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9 out of 10 Londoners say air pollution is at ‘crisis’ levels - poll

28 February 2017
  • Every borough has recorded illegally high pollution levels in last two years – report
  • 72 per cent demand Government action, 66 per cent say air quality bad in their local area

A new report reveals that every borough in London has recorded illegally high pollution levels whilst new polling has revealed that a large majority of Londoners believes air pollution is at crisis levels across the capital and wants the Government to take more action now. 

The poll of 1,000 Londoners found that 88 per cent think air pollution is a big problem, with 66 per cent citing air quality as bad in their local area and 72 per cent calling on ministers to do more. 

The polling, for the Greater London Authority, coincides with a new local air quality report released by the Mayor of London, Sadiq Khan, which showed that every London borough has recorded illegally high levels of air pollution in the last two years.

More than 9,000 Londoners die prematurely every year as a result of long-term exposure to air pollution – while 802 educational establishments including 438 schools and 27 nurseries, in the capital are in areas exceeding legal air quality levels. 

The Mayor has already taken hard-hitting action to tackle London’s toxic air head on. As well as implementing strong measures like the new T-Charge for older polluting vehicles in central London from October, Sadiq has given the boroughs a record £1 billion over five years to help them deliver local improvements, including prioritising air quality. This far exceeds the £3 million Government awarded boroughs nationally this year to tackle air pollution.  

Now the Mayor is urgently asking Government to equip him with the powers, funding and legislation needed to tackle London ‘shameful’ air quality once and for all.

Sadiq Khan said: “This polling is further proof that Londoners are rightly concerned about the toxic health crisis the filthy air in London has created. The message to Government is crystal clear. Londoners want them to step up to the plate and take urgent action.

“I’m doing everything in my power to tackle the shameful state of our air quality and boroughs are making real progress on local measures. However, without adequate support from Government Londoners will continue to be scared of the air they breathe. Now is the time for Government to step up and deliver a national vehicle scrappage fund and the new Clean Air Act we desperately need.”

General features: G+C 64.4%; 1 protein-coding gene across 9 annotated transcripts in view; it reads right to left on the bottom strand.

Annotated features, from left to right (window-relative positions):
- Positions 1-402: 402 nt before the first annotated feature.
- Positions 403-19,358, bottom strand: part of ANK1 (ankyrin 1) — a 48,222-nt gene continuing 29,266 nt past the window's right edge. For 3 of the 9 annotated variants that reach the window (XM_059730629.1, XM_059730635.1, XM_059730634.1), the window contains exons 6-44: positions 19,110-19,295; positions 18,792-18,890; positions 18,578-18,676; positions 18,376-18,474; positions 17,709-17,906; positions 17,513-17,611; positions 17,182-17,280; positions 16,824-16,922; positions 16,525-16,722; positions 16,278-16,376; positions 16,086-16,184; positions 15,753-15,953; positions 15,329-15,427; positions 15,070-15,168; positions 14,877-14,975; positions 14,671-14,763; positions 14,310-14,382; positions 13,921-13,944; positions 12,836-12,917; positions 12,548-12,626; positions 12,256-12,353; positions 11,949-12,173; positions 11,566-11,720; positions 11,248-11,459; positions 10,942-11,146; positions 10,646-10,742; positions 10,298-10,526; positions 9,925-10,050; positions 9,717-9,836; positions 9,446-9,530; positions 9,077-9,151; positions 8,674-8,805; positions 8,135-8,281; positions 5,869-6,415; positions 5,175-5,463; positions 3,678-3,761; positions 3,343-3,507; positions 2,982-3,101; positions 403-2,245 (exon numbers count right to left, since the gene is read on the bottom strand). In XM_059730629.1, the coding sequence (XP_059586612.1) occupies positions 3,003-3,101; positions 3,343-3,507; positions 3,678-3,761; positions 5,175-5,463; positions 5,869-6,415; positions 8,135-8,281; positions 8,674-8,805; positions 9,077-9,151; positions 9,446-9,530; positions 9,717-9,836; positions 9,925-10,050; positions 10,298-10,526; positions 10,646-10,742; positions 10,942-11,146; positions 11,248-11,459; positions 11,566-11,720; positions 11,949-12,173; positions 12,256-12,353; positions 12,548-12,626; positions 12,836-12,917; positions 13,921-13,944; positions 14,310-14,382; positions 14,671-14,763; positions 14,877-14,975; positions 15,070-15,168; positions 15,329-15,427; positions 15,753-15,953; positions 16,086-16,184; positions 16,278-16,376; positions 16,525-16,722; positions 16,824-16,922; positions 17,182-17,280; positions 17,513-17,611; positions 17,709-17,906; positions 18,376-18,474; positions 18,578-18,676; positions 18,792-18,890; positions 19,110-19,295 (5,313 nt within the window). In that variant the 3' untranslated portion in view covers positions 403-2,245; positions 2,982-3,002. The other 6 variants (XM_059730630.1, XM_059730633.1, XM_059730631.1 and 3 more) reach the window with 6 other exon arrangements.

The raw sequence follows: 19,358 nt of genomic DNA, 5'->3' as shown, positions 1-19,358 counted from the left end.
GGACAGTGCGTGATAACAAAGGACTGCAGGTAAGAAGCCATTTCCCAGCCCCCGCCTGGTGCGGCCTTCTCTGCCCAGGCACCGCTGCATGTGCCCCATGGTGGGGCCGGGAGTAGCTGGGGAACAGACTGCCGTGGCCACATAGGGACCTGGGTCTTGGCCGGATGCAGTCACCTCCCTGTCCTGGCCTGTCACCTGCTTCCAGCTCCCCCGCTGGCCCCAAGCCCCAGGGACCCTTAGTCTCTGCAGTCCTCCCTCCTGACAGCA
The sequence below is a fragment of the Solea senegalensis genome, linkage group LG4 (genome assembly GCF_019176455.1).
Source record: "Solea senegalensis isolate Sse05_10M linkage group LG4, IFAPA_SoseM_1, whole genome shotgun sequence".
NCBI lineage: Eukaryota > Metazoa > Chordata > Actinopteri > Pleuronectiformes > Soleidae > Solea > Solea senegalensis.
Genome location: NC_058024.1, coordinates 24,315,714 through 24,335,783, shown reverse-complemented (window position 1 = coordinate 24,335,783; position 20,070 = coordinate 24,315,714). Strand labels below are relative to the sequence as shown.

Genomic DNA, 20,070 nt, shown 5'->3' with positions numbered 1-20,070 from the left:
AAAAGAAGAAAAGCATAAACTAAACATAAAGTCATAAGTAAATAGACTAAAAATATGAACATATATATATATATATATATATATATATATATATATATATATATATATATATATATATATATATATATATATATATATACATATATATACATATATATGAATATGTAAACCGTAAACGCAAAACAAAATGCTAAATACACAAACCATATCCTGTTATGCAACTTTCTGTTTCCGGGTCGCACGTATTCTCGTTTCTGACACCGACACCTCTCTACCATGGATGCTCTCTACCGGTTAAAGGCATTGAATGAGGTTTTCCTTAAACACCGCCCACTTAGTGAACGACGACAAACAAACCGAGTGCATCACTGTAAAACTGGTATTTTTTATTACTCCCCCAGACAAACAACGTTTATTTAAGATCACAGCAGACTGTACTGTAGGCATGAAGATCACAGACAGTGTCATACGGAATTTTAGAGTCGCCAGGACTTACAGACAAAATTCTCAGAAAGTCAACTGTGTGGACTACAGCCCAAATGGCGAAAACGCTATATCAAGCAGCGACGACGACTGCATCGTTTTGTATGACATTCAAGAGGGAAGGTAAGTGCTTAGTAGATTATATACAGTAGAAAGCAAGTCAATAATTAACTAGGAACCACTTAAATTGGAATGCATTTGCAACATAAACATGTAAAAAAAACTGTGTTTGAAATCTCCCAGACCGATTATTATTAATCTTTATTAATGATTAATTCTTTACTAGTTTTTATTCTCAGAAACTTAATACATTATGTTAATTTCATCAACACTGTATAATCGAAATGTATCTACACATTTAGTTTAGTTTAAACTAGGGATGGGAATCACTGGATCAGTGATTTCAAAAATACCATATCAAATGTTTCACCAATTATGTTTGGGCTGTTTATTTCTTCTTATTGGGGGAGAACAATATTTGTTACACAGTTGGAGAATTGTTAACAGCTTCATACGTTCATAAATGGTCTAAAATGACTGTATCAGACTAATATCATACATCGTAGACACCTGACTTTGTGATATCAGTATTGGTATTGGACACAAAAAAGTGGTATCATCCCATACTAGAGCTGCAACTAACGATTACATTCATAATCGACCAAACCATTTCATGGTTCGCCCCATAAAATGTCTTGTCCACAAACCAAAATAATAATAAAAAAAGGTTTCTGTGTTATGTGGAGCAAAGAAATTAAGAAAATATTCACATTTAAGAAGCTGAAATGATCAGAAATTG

The Mayor’s borough report details the air quality actions 32 London boroughs and the City of London implemented in 2015.  It found that all boroughs exceeded legal limits for the toxic gas nitrogen dioxide. Furthermore, City of London, Lambeth and Waltham Forest exceeded legal limits for the particulate matter (or PM10) which are tiny airborne particles which can become lodged deep in the heart and lungs.

Boroughs are implementing many positive schemes to tackle air pollution including:

  • Expanding electric vehicle infrastructure by providing new electric charge points in residential areas; 
  • Expanding low-emission car clubs and enforcing emission based parking permits;
  • Incorporating air quality into local planning measures including assessing the building of new schools and housing in pollution hot spots;
  • Promoting travel / walking and cycling  schemes;
  • Implementing traffic and road restrictions on busiest most polluting routes;

Hackney is launching ‘school streets’ - road closures around schools to address the pollution and safety problems associated with the school run.


Camden and City of London are leading by example by committing to stop purchasing any more diesel vehicles in their fleet (unless there is an absolute operational necessity).


Westminster has introduced a diesel parking surcharge where motorists driving diesel models will have to pay an extra 50 per cent on the normal charge, £4.90-an-hour, to park their car or van in a short-term parking bay.


The Mayor has doubled TfL’s funding spent on air quality to £875million over the next five years. This includes spending more than £300m transforming London’s bus fleet by phasing out pure double-deck diesel buses and has committed to purchase only hybrid or zero-emission double decker buses from 2018.

Notes to editors

  • The poll was conducted by YouGov Plc. Results are based on interviews with 1,000 London residents aged 18+. Interviews were carried out online between 20 and 23 Feb 2017. The data has been weighted and is representative of all London adults. Topline results and data tables are available on London Datastore:
  • To view the Borough report, follow the link.

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